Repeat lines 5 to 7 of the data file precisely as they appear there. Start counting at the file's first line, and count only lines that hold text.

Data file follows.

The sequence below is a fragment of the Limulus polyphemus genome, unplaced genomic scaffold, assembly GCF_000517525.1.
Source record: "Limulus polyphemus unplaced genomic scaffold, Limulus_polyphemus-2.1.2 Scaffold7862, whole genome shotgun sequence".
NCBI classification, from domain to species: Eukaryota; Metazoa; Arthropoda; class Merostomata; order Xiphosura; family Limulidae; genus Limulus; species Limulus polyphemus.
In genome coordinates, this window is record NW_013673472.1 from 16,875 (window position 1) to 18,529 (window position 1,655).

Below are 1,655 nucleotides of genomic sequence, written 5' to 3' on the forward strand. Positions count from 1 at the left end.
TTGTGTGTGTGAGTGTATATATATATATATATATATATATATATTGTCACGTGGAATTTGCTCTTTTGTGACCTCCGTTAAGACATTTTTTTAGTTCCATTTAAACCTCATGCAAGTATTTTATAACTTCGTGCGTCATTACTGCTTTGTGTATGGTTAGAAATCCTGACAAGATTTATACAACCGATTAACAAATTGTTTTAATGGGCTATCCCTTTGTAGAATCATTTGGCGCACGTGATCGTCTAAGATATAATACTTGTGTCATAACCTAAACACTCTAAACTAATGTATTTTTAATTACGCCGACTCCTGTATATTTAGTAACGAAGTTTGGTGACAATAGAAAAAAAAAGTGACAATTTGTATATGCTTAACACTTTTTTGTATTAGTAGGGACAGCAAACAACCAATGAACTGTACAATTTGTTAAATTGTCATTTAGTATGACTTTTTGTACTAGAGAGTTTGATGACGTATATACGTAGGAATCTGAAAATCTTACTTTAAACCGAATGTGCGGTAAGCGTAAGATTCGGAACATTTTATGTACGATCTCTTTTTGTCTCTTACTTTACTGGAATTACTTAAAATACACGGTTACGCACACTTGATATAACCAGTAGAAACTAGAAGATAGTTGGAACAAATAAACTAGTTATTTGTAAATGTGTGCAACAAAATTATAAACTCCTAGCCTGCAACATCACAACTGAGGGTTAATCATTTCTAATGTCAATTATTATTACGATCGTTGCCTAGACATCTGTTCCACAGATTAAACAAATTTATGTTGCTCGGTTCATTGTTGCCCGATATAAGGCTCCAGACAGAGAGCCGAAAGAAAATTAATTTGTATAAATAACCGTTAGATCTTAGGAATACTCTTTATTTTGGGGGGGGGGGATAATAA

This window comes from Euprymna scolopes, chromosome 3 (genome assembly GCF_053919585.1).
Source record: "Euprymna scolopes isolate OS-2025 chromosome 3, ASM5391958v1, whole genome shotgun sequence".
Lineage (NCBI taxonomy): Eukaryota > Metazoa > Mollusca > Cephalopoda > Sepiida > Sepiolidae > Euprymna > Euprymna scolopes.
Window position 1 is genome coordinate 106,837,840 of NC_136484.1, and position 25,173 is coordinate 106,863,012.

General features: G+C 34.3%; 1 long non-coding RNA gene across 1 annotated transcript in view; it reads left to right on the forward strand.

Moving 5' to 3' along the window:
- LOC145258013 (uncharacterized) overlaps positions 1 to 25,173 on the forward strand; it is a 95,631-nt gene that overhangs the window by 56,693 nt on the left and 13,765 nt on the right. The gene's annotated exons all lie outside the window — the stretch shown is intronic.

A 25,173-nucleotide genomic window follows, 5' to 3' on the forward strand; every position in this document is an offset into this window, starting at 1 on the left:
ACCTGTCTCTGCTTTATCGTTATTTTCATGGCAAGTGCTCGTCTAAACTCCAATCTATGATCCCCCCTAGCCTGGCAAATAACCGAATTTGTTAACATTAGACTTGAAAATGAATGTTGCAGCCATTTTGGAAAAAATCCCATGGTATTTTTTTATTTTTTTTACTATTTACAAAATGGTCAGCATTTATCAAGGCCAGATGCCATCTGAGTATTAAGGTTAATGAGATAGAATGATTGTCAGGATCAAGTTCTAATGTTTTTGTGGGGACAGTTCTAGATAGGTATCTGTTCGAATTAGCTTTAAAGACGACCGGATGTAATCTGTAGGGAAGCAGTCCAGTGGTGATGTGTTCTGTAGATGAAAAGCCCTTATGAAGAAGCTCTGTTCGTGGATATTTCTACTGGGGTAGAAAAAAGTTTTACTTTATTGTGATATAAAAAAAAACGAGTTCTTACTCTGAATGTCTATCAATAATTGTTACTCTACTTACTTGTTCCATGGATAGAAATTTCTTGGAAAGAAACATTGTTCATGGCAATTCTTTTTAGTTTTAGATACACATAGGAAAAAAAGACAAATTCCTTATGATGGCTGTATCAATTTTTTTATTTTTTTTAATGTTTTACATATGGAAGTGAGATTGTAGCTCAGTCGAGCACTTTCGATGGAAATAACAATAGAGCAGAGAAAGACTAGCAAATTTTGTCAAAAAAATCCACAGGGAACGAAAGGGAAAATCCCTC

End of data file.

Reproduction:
Below are 1,655 nucleotides of genomic sequence, written 5' to 3' on the forward strand. Positions count from 1 at the left end.
TTGTGTGTGTGAGTGTATATATATATATATATATATATATATATTGTCACGTGGAATTTGCTCTTTTGTGACCTCCGTTAAGACATTTTTTTAGTTCCATTTAAACCTCATGCAAGTATTTTATAACTTCGTGCGTCATTACTGCTTTGTGTATGGTTAGAAATCCTGACAAGATTTATACAACCGATTAACAAATTGTTTTAATGGGCTATCCCTTTGTAGAATCATTTGGCGCACGTGATCGTCTAAGATATAATACTTGTGTCATAACCTAAACACTCTAAACTAATGTATTTTTAATTACGCCGACTCCTGTATATTTAGTAACGAAGTTTGGTGACAATAGAAAAAAAAAGTGACAATTTGTATATGCTTAACACTTTTTTGTATTAGTAGGGACAGCAAACAACCAATGAACTGTACAATTTGTTAAATTGTCATTTAGTATGACTTTTTGTACTAGAGAGTTTGATGACGTATATACGTAGGAATCTGAAAATCTTACTTTAAACCGAATGTGCGGTAAGCGTAAGATTCGGAACATTTTATGTACGATCTCTTTTTGTCTCTTACTTTACTGGAATTACTTAAAATACACGGTTACGCACACTTGATATAACCAGTAGAAACTAGAAGATAGTTGGAACAAATAAACTAGTTATTTGTAAATGTGTGCAACAAAATTATAAACTCCTAGCCTGCAACATCACAACTGAGGGTTAATCATTTCTAATGTCAATTATTATTACGATCGTTGCCTAGACATCTGTTCCACAGATTAAACAAATTTATGTTGCTCGGTTCATTGTTGCCCGATATAAGGCTCCAGACAGAGAGCCGAAAGAAAATTAATTTGTATAAATAACCGTTAGATCTTAGGAATACTCTTTATTTTGGGGGGGGGGGATAATAA

This window comes from Euprymna scolopes, chromosome 3 (genome assembly GCF_053919585.1).